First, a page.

Hacks are probably the worst part of working as a business owner or freelancer.
Like self-improvement or housework, there's something about them that doesn't sit right. Hacks have no point or purpose.
I'd much rather spend my time writing a great email or researching a task, than searching for the best tool to track something or make something faster.
However, hacks do work, and with some, you can get more done than you thought possible. Others are a waste of time.
There's no magic bullet, no secret trick, and no magic web page that will let you keep your brain at the top of your day.
However, there are some good ones and others that are a little worse than you thought they would be.
So, here are five productivity hacks to love or loathe:
It sounds weird, but taking breaks actually gives you more done at the end of the day.
Breaking up the work you've got to do can make the difference between whether you fall into a coma or stay awake until the wee small hours of the morning.
Breaking up the work gives your mind a chance to relax and re-focus.
When you re-focus, you give yourself a chance to start thinking about the next project.
One of the worst habits I've picked up like a boss is working on a large project for too long.
I'll go from one task to the next without doing a lot of the individual steps along the way.
When I finish one large project, I'll have 50 new one-off tasks waiting.
I'll start the 50 new tasks with some other larger projects I'm working on, so they don't add up too quickly.
I keep several personal projects going that don't use up my time, and I set aside one day per week to get through the bigger projects, doing the small tasks, so I'm not trying to do everything at once.
It takes time to break a large project down into smaller tasks, so put together a plan and schedule in advance.
Forget the band name. I've got two cents on sprints.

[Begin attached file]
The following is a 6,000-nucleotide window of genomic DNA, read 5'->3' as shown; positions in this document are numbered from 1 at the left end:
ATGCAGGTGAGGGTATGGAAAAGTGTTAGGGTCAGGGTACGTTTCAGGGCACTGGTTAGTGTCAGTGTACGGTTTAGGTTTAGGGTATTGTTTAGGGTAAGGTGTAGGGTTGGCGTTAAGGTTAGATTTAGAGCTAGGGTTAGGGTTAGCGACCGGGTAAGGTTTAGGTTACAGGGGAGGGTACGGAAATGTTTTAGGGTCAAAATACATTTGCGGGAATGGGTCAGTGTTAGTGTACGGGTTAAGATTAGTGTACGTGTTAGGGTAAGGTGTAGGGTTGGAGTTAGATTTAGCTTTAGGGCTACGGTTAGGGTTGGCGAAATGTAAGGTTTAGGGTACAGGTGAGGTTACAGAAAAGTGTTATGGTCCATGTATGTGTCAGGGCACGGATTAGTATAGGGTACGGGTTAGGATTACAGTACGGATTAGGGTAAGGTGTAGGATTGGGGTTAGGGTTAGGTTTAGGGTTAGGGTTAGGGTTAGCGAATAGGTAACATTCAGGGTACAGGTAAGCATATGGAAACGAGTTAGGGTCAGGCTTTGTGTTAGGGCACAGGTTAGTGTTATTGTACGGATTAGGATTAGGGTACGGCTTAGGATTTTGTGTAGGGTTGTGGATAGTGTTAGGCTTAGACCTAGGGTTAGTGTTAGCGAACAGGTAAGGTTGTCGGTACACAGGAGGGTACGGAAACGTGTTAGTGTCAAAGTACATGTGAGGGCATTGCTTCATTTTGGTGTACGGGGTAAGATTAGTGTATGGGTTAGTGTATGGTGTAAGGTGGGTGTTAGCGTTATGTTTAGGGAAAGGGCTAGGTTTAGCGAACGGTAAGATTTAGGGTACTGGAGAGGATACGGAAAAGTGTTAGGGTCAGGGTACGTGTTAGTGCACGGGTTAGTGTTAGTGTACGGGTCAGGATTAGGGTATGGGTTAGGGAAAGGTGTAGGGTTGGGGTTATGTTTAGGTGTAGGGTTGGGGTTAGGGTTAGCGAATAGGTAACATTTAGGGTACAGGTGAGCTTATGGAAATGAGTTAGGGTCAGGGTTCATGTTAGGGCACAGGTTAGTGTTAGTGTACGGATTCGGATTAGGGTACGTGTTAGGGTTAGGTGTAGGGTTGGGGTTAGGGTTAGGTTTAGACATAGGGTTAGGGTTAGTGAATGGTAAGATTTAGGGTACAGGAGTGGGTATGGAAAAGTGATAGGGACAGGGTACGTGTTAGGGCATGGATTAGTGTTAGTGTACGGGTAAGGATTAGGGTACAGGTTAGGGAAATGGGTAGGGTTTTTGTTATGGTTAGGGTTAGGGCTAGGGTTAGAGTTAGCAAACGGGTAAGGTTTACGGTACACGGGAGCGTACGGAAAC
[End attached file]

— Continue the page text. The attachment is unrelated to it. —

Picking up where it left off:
Sprints are short periods of intense work, followed by time for recovery and relaxation.
This allows you to finish your tasks in a short time, and without damaging your creative or professional abilities.
Often, when people are working on a project, they do one part of it at a time, working on it for 10 minutes, for 10 days, for 10 weeks, etc.
Sprints change that. You do one thing for a few minutes, then take a rest, then do something else, then take another rest.
Multitasking doesn't work. It slows you down. It slows down your teammates. It slows down your company.
Multitasking makes you less efficient. It makes you less creative. And it means you aren't finishing the things you should be doing.
A classic study that shows this was done in 1999.
It showed that people are better at completing a complex task if they are asked to complete that task under two conditions: one condition is to actually give full attention to the task at hand, while another condition is to multitask.
When you're taking on two things, you pay attention to both at the same time, but you don't complete either task.
You get a very high score on completing the complex task, but the more work you've taken on, the worse you are at actually finishing it.
You complete less than half of it when you are multitasking, and less than one-third of it when you are fully focused on the task at hand.
One question to ask yourself is, am I giving full attention to the task at hand or trying to multitask on something else? The answer is likely to be the latter.
When you do a big project, and you're trying to get it done as quickly as possible, it can seem like there are never enough hours in the day.
That's a good time to do something about it.
Rather than try to focus on all the steps of a project, break down the project into smaller tasks.
You'll find the number of steps you have to do and their level of complexity go down quickly.
Make a note of what each task is going to require, and come up with a detailed plan to accomplish each task.
Review your plan often, and adapt it as you go along, but having a concrete plan is a good step forward.
One of my most important rules in the workplace is that I don't have to accommodate disruptive teamwork.
I don't allow people to come to meetings unprepared, and I don't need to accommodate other people's plans, so that means I don't let other people change things on the fly without telling me.
Sometimes this works out. Sometimes people get there early and just need to add their comments, and I am very accommodating and just wait for them.
The problem is that when I have to change something on the fly, I usually make the change, but if I know what the change is going to be, and I don't let the people making the change into the meeting, I either get a disgruntled group or a bunch of stressed-out people who don't know what they're doing.
It's a lose-lose situation.